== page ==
Delegation involves entrusting the work and goals of your unit to others – a passing on of authority. While simple tasks are included early on, effective delegation also includes work that involves independent action, decision-making, and the ability to change as the situation demands change without referring back to you.

This means you must ensure that the person you select to do a job:

  • knows what you want
  • has the authority to achieve it
  • knows how to do it

To do this requires, first, that each team member has all the relevant information flowing in as needed. Second, you must allow them to exercise control on your behalf which means you must train your staff to apply the standards you do.

Delegating successfully depends on knowing your team members well. You start small with tasks which can be done by the person with a little ‘stretch’ and then add tasks as the person achieves success. This presents the person with the opportunity to use their knowledge more and to increase their knowledge and skills in a supportive environment. Further, you must set up a progress reporting process at the onset so that you have the knowledge you need to provide support and feedback – as well as to keep you comfortable enough not to destroy the process.

When you delegate, you need to be clear on what results you expect. While ineffective, many managers delegate a task and then expect the person to do it exactly as the manager would. This does not usually result in effective delegation since it does not allow the person to develop their skills or learn from the process. In fact, your way may not always be the most effective way either. So be clear about what you are delegating and how much latitude the person has. Set up a process to monitor the project so as to catch any problems early. If you ask the person to identify both potential problems and recommended solutions, you will gain the most from delegating. This reduces your burden and improves the chance of success since it rewards the problem-solving rather than punishing errors.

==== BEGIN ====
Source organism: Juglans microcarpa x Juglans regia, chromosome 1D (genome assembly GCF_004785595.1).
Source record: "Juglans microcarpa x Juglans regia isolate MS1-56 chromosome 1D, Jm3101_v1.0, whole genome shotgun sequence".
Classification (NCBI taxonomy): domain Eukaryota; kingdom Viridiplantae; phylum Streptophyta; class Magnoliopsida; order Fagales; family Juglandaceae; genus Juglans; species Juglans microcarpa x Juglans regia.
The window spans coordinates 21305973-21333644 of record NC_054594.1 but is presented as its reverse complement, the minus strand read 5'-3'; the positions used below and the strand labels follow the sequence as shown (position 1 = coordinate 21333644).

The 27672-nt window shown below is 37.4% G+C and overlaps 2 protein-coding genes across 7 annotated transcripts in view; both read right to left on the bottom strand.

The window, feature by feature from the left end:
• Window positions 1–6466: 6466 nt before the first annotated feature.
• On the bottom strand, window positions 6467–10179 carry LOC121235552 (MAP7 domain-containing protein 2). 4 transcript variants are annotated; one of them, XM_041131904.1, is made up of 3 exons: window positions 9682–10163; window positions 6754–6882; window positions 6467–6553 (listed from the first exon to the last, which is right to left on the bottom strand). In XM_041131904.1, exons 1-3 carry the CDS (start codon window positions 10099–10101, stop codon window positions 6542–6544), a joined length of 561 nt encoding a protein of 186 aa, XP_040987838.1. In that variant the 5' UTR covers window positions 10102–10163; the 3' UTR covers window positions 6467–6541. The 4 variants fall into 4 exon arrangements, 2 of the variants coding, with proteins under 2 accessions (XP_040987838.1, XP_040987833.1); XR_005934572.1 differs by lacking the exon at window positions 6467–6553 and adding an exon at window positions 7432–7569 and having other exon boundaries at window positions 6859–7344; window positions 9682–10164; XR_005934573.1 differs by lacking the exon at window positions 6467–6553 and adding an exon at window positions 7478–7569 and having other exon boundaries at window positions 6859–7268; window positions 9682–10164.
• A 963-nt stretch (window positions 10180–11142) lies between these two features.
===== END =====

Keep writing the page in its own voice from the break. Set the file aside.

What to Delegate

  • Tasks that you used to do: you have the experience and knowledge to explain these and to train others to do them well. This frees you for other work and strengthens your group’s abilities and contributions.
  • Tasks that others have more experience or knowledge of: they have the expertise. You do need to learn how they make decisions and what their standards are so that you can understand the decisions.
  • Tasks that are exciting should be delegated as widely as those which are boring. Task ownership should be delegated as well so that improvements and innovations can occur.
  • Critical tasks – you need to ensure others learn the tasks to prepare for the future.

What Not to Delegate

  • Personal tasks, such as: praising and recognizing employee’s efforts, motivation, team-building, discipline
  • Human resource management tasks, such as: organization, performance reviews, pay actions, structural activities
  • Tasks that should not be done or those which can be automated

Learning to delegate effectively is difficult for many people. Sometimes it is just difficult to give up control. For some it is a fear of loss or potential loss or of loss of power.  But smart delegation allows you and your company to grow successfully.